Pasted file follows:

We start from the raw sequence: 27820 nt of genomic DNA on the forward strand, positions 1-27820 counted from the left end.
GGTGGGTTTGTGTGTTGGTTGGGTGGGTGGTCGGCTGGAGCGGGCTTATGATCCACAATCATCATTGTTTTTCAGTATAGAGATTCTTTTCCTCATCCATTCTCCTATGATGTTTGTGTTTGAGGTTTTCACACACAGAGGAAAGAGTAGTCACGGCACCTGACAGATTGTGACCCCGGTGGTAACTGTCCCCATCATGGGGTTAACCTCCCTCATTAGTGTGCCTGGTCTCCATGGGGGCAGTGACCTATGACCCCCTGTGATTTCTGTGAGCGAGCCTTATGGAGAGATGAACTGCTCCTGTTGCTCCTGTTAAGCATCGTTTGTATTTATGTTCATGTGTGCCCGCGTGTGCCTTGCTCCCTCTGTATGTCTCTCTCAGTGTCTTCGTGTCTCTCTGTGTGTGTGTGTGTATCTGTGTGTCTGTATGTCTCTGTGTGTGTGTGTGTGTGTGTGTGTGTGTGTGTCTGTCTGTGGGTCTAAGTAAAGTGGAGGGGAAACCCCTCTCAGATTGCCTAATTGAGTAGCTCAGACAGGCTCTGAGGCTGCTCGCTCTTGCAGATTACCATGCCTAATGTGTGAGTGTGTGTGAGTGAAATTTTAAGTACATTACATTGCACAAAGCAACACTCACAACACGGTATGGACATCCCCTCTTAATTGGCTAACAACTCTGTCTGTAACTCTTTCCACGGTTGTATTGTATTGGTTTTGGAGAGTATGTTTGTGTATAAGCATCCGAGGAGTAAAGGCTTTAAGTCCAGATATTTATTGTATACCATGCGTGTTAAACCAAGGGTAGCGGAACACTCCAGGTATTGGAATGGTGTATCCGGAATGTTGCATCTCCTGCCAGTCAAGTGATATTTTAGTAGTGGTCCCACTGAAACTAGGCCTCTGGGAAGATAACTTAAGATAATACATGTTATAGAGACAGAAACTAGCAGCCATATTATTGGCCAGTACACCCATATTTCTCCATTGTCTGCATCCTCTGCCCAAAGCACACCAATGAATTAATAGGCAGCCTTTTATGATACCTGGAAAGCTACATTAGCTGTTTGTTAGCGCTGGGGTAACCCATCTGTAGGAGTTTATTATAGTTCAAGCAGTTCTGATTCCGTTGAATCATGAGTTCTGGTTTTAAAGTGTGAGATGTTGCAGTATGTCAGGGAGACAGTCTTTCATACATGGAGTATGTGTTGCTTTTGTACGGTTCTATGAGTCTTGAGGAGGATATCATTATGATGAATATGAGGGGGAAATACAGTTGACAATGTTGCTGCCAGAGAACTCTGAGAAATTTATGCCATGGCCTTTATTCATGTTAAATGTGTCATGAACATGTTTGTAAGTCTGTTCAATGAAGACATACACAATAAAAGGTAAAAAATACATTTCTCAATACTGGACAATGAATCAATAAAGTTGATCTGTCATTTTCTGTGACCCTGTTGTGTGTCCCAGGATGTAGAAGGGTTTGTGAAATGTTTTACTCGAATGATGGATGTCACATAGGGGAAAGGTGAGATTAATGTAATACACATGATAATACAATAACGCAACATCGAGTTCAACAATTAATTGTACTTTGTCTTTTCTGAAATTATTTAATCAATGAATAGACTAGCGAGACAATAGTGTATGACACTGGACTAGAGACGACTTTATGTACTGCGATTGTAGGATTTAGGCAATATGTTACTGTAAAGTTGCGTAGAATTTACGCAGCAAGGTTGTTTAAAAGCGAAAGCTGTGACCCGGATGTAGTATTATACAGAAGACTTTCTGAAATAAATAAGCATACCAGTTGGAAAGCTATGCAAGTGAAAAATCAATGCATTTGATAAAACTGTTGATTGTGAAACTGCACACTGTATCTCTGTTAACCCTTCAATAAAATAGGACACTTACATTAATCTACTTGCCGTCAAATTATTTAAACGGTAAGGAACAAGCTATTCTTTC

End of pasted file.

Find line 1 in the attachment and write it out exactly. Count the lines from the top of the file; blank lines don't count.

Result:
We start from the raw sequence: 27820 nt of genomic DNA on the forward strand, positions 1-27820 counted from the left end.